Maximizing Multicultural Online Learning Experiences with the Social Presence Model, Course Examples, and Specific Strategies

Maximizing Multicultural Online Learning Experiences with the Social Presence Model, Course Examples, and Specific Strategies

Aimee L. Whiteside (University of Tampa, USA) and Amy Garrett Dikkers (University of North Carolina at Wilmington, USA)
DOI: 10.4018/978-1-60960-833-0.ch025
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Abstract

This chapter presents Whiteside’s (2007) Social Presence Model, course examples, and specific strategies and explains how such factors help facilitators maximize interactions in multicultural, online learning environments. The model provides a framework rooted in socio-cultural learning, linguistic nuances, learning communities, prior experiences, and instructor investment. The chapter also illustrates how the Social Presence Model, coupled with examples from a Human Rights Education case study and research-based strategies, can make significant differences in online interactions.
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Importance Of Social Presence Online

The social dimensions of learning have long been discussed in the educational literature across time (Dewey, 1910, 1916; Bandura, 1973, 1977, 1986; Wenger, 1998). Educational theorist and practitioner Etienne Wenger (1998) notes, “We are social beings…this fact is a central aspect of learning” (p. 4). Likewise, social presence can contribute to learners’ construction of knowledge and help them engage more in their learning process.

Historically, the concept of social presence emerged in the late 1960s and early 1970s where Mehrabian (1969) and Short, Williams, and Christie (1976) examined social presence from a social psychological perspective within the area of telecommunication. These researchers found social presence to be “the degree to which a person is perceived as a ‘real person’ in mediated communication” (qtd. in Polhemus, Shih, & Swan, 2001, p. 5). Then as various interactive and other communication media evolved over time into options such as teleconferencing, interactive television, and online learning environments, a flurry of additional yet similar definitions for social presence emerged. These definitions helped to position social presence as the resulting phenomenon within a particular technological medium.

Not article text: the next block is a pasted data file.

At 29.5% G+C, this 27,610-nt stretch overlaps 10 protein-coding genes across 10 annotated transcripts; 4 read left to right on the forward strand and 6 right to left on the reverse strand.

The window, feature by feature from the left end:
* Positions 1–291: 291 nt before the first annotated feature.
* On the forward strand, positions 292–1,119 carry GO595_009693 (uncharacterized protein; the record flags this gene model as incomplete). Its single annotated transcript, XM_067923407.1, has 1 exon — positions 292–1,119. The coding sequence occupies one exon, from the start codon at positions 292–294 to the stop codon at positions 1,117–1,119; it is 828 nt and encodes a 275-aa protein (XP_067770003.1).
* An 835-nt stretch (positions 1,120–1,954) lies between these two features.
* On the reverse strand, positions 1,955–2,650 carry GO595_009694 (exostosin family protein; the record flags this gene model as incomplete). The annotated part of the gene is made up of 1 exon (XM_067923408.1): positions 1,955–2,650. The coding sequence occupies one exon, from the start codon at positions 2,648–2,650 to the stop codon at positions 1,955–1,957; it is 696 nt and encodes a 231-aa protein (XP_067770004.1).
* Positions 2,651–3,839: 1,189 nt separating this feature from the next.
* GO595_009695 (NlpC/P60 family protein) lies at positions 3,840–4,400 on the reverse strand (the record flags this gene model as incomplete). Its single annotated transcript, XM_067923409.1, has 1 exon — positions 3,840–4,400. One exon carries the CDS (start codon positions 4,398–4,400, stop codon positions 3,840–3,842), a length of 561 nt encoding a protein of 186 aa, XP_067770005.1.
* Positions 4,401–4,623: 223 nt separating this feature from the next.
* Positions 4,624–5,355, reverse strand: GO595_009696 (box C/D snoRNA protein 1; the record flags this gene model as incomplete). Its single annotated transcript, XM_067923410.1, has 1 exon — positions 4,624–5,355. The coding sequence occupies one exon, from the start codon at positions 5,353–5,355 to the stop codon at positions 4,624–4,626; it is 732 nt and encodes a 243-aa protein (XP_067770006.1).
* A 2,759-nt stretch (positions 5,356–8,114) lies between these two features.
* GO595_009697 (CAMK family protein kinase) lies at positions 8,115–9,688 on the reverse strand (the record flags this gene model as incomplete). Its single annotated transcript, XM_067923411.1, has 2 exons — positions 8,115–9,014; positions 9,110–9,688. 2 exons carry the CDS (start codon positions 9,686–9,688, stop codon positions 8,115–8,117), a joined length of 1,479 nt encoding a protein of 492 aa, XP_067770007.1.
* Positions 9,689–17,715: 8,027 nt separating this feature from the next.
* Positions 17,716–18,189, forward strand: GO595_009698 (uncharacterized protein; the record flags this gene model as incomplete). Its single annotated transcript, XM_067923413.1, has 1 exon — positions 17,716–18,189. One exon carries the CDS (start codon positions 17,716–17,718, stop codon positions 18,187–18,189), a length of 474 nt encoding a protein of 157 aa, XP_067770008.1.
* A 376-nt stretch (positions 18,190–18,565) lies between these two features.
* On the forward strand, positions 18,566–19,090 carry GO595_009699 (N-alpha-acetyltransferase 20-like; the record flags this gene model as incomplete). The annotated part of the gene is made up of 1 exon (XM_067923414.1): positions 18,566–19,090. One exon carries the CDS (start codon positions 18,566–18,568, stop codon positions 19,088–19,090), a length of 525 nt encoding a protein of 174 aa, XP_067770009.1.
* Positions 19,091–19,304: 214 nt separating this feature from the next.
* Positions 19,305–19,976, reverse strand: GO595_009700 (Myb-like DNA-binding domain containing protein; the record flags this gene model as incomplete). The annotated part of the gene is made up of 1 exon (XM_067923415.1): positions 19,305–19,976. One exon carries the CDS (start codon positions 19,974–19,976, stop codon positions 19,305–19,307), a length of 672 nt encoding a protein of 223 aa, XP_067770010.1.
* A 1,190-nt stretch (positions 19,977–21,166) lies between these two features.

In contrast, contemporary researchers find that social presence has emerged as a concept much larger than any individual medium (Gunawardena & Zittle, 1997; Rourke, Anderson, Garrison, & Archer, 2001; Tu, 2002; Whiteside, Hughes, & McLeod, 2005; Whiteside, 2007). These researchers see social presence as an affectively-charged connectedness that motivates participants to take an active role in their own and their peers’ construction of knowledge and meaning-making processes (Whiteside, 2007; Whiteside, Hughes, & McLeod, 2005). This category extends beyond isolated individual perceptions, behaviors, and attitudes in a cross-cultural communication medium. Thus, this category addresses trust, interaction, and group dynamics in emerging learning environments.

Today, contemporary social presence research has branched into a number of exciting, related directions including

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